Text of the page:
Standing Committee Report Summary
- The Standing Committee on Food, Consumer Affairs, and Public Distribution (Chair: Mr. Sudip Bandyopadhyay) submitted its report on the subject ‘Procurement, Storage, and Distribution of Foodgrains by Food Corporation of India’ on August 9, 2021. The procurement, storage, and distribution of foodgrains is undertaken by the Food Corporation of India (FCI), along with agencies of the state governments. Key observations and recommendations of the Committee include:
- Procurement: The Committee observed that most of the procurement operations for foodgrains are carried out by state agencies. The share of FCI in direct procurement is less than five percent. The Committee recommended that the central government and FCI should assist the state governments in creation of adequate infrastructure for effective procurement.
- Decentralised procurement: Under the decentralised procurement scheme, the state governments utilise the foodgrains procured locally from within the state for distribution under various schemes. In case of excess procurement in any state, the foodgrains are handed over to FCI for storage or distribution to other states. The scheme: (i) reduces the overall transportation cost, (ii) encourages procurement in non-traditional states, and (iii) enables procurement of local foodgrains, which may be more suited to local taste.
- The Committee observed that even after 23 years of the inception of the scheme, it has been undertaken by only eight states in case of wheat, and 15 states in case of rice. The Committee noted that the scheme has contributed remarkably to the increased efficiency of the Public Distribution System (PDS), by making it possible to supply foodgrains suited to local taste. The Committee recommended that the Department of Food and Public Distribution should encourage the adoption of the scheme in non-traditional states. The Department and FCI should also take steps for timely creation of necessary infrastructure for this purpose, in coordination with the concerned state governments.
- Refusing procurement at centres: The Committee noted that lower staff posted at procurement centres sometimes refuse to procure on non-bonafide technical reasons, such as moisture content in the produce. This causes great hardships to the farmers, thus leading to distress sale. It recommended that foodgrains should not be rejected on flimsy grounds if they conform to the Fair Average Quality norms.
- Storage capacity: The Committee noted that despite various audits for optimum utilisation of storage capacity, the utilisation of hired storage facilities is still very high. Meanwhile, the FCI-owned facilities remain under-utilised. The Committee recommended FCI to maximise utilisation of owned facilities before hiring. Hiring should be done only if absolutely necessary to minimise the cost incurred in paying rent.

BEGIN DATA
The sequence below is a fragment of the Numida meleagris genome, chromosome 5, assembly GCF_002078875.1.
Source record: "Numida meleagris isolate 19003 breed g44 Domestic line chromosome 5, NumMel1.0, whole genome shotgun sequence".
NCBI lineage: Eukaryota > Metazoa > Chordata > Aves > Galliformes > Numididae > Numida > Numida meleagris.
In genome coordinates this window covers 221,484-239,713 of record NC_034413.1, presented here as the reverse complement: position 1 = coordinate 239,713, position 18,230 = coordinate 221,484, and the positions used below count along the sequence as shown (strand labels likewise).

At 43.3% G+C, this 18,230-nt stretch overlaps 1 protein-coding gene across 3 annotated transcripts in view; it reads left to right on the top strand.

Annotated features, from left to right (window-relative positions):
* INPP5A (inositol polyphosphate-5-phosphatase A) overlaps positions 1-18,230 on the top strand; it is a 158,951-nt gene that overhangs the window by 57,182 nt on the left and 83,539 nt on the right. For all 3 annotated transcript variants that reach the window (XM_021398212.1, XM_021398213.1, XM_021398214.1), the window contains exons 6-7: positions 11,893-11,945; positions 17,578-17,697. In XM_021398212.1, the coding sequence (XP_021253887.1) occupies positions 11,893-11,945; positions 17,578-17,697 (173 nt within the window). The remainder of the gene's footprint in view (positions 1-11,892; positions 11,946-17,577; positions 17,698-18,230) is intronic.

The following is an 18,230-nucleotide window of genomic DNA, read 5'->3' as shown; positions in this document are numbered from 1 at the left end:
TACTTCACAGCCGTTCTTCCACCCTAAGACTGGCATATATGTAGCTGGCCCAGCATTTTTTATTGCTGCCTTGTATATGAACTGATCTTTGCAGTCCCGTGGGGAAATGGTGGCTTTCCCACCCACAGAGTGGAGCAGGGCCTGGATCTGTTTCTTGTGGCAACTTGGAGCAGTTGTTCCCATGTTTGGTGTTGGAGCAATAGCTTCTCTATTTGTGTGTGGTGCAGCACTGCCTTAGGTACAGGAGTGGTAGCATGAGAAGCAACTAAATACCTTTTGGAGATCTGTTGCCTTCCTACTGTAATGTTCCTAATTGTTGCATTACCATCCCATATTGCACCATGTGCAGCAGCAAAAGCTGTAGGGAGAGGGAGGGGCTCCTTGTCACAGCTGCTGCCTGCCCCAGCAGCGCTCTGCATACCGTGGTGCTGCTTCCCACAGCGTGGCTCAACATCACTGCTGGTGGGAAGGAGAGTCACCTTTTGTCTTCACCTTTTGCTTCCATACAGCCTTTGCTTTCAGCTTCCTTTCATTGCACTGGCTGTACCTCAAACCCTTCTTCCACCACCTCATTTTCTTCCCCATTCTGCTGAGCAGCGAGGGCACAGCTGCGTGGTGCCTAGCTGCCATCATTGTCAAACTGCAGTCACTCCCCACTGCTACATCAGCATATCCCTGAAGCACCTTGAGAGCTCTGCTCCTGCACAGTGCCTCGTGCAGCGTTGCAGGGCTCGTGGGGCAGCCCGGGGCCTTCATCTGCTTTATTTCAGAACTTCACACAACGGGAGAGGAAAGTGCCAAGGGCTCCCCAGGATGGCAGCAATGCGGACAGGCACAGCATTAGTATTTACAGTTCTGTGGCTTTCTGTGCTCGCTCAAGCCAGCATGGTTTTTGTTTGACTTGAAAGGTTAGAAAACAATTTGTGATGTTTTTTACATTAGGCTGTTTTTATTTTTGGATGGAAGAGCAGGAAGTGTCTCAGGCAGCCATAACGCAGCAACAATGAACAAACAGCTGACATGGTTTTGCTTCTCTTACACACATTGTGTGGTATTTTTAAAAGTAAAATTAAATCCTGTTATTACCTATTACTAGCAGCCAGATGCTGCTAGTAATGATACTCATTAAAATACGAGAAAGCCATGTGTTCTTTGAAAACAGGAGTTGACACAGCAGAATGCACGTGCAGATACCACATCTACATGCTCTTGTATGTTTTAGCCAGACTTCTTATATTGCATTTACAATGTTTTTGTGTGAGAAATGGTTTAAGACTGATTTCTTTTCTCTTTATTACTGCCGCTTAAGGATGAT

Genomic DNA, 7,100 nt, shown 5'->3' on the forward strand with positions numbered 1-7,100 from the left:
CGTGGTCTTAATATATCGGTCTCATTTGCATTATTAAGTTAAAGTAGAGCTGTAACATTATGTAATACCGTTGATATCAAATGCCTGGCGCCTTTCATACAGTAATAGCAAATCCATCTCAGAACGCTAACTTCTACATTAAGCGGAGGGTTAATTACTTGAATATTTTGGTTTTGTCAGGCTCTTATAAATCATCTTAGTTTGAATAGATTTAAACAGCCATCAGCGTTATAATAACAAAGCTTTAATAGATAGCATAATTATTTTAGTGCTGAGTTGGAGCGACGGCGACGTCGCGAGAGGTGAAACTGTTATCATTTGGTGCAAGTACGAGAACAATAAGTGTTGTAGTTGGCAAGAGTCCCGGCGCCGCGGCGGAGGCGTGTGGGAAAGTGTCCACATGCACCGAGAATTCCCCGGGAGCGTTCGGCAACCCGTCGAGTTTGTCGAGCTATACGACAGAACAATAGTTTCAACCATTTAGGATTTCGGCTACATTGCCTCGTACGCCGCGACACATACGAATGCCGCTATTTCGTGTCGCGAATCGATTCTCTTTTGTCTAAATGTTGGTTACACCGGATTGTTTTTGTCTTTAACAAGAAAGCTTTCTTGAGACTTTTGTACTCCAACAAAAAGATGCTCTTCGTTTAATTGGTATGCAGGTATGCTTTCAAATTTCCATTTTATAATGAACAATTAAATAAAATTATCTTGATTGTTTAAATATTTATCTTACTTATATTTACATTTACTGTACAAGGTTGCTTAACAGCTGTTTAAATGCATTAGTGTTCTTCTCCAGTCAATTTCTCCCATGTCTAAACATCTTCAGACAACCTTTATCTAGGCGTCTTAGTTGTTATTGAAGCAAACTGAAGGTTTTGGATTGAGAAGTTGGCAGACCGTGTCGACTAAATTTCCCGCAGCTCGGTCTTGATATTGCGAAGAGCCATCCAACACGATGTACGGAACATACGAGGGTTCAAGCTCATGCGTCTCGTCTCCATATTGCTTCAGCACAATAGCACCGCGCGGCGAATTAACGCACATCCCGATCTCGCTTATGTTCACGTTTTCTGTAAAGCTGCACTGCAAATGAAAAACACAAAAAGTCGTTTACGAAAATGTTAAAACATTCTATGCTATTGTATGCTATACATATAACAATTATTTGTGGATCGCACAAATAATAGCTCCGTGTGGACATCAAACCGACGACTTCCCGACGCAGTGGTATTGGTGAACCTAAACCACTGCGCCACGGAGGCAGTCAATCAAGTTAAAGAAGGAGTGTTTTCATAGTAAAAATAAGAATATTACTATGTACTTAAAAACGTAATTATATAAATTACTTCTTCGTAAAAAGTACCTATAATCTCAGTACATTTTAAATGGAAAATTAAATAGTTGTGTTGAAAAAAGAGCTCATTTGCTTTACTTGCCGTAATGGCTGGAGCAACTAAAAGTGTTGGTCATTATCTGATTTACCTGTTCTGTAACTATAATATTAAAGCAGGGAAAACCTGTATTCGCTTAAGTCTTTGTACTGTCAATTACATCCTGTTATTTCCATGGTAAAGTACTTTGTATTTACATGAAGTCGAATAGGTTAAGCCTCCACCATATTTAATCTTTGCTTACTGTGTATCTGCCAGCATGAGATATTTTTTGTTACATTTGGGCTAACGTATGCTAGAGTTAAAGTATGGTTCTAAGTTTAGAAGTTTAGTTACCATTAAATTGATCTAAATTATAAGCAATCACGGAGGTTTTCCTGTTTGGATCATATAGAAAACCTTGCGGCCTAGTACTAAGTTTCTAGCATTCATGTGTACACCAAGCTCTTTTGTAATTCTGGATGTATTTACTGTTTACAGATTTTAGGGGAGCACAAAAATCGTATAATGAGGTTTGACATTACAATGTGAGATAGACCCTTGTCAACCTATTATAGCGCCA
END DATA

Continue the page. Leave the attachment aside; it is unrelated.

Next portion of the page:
- Construction of godowns: The Committee observed that FCI could not achieve the targets for construction of godowns in 2020-21. It recommended expediting the ongoing construction projects, particularly in the north-eastern states, Jammu and Kashmir, Andaman and Nicobar Islands, and Lakshadweep. Further, it recommended that the problems being faced by FCI in north-eastern states, such as land acquisition, should be taken up with the respective state governments at the highest level. It also recommended construction of mini godowns in different parts of the states.
- Damaged foodgrains: The Committee noted a very high value of damaged foodgrains during 2017-20 (Rs 12.6 crore). It noted that damaged foodgrains accrued mainly due to pest attacks, exposure to rain, floods, leakages in godowns, procurement of poor quality stocks, and negligence of officials. It also noted a very slow movement of foodgrains to distribution centres, which leads to huge piling of foodgrains and rotting. The Committee recommend adoption of adequate scientific storage measures to prevent any damage. It recommended creation of storage capacity in: (i) major wheat producing states (e.g., Haryana and Punjab), and (ii) other states (e.g., Maharashtra, Tamil Nadu, and Rajasthan) where non-cultivable land may be available for this purpose. Further, the Committee recommended that officials responsible for accrual of damaged foodgrains should be held accountable.
- Transit losses: The Committee noted that despite various initiatives of the Department to reduce storage and transit losses of foodgrains, transit losses are still very high (Rs 281 crore during April-October 2020). It recommended that strict action should be taken against negligent officials to hold them accountable for unjustified losses. The Committee also noted that the Department receives various complaints related to leakages, diversion of foodgrains for other purposes, and corruption, despite an elaborate monitoring system. It recommended FCI to strengthen its vigilance mechanism in coordination with states and ensure proper functioning of monitoring mechanisms.
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